Manhattan, NYC, Expressive Language Delay
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Even before children learn to talk, they understand a lot more than what they can speak. As they continue to develop their communication skills and meet language milestones, they begin to put their thoughts and feelings into words. But in some cases, a child may find it difficult to find the words to express themselves and have trouble speaking with others. If a child is having significant expressive language issues compared to peers, this is known as an expressive language disorder (also known as spoken language disorder) or an expressive language delay (for children 4 years and younger).
One of the ways that children express themselves is through narratives. Acquiring narrative skills is crucial as young children begin to expand their use of language and communication by retelling or describing stories, experiences, or past events. Narrative development is directly correlated with a child’s success in school and academic achievement.
Typically developing children commonly acquire all grammatical morphemes by age four (see chart below). But for children struggling with narrative language, parents may notice some delays or missing aspects in their child’s language skills. At Manhattan Letters, we work with students who struggle with narrative development.
Read about Early Childhood Developmental Milestones.
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Narrative Development in Children
According to research, narrative development can play a significant role in determining a child’s later success in school and literacy. This is because narration and relaying a previous experience allow the child to communicate and use language beyond the present context or the “here and now.” This determines the child’s grasp of linguistic structure and words chosen. But what exactly is narrative development? And how do you know your child’s progress is appropriate for his or her age?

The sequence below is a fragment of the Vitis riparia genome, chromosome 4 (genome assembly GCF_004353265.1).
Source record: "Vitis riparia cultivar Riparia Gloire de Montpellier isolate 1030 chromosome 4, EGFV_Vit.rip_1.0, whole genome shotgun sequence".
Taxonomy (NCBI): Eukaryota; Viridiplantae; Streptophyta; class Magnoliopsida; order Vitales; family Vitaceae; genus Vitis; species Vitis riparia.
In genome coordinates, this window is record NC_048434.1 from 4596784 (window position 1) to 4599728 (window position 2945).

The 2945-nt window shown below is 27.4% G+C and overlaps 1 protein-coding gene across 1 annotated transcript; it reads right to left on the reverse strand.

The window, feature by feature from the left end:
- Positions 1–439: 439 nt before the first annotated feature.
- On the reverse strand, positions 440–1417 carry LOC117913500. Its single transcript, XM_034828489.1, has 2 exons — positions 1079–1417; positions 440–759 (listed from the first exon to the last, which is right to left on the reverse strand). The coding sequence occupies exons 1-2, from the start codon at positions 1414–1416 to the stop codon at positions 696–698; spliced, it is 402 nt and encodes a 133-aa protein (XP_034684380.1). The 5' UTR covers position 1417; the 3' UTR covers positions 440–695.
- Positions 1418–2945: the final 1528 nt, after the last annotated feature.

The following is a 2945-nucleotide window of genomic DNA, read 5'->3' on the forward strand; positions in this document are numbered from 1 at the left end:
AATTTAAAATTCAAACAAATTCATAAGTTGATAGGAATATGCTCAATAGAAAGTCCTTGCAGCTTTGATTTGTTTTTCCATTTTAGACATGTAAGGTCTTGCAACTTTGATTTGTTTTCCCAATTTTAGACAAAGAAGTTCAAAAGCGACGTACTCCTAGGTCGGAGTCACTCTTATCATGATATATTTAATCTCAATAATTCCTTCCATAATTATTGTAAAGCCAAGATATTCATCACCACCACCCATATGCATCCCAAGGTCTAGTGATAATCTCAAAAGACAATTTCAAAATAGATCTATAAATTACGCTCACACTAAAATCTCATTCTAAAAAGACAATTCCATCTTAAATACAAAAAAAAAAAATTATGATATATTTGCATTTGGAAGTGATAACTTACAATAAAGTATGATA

A child’s narrative skills refer to his or her ability to use speech and language in telling or communicating a story. As children develop their narrative skills, they learn to follow the rules of story-telling. This involves sequencing of events, organization, introducing characters, establishing the plot or main idea, and taking perspectives.
Narrative skills are first developed and introduced in very young children through storytelling or bedtime story sessions with their parents.
By listening to stories and being exposed to story-telling, children begin to understand and develop narrative structure. In most cases, children with language impairments or conditions struggle with comprehending and executing narratives. At Manhattan Letters, we work with children who have narrative speech and language difficulties.
What is an Expressive Language Disorder?
Unlike speech sound disorders, which involve difficulties in producing spoken sounds, language disorders refer to problems using spoken language compared to peers. These expressive problems manifest in at least one of these areas: spoken vocabulary, complexity of what the child is saying (grammar), and social use of words (pragmatics). These issues become more apparent when children, older than 4 years of age, have difficulties telling stories and making friends.
Expressive Language Delays or Disorders are classified into two types:
Mixed Receptive-Expressive Language Disorder – Difficulty with comprehension or understanding the words or complexity of what the individual understands compared to peers and has an expressive language disorder.
Expressive Language Disorder – Receptively, the individual is age-appropriate but there are significant issues expressing oneself (speech and language) compared to peers.
There is no such thing as just a receptive language disorder. If a child is misdiagnosed with this label, either the child has significant attentional difficulties or the child’s expressive language skills were not thoroughly assessed. Speech language pathologists are the best professionals to thoroughly assess expressive language skills.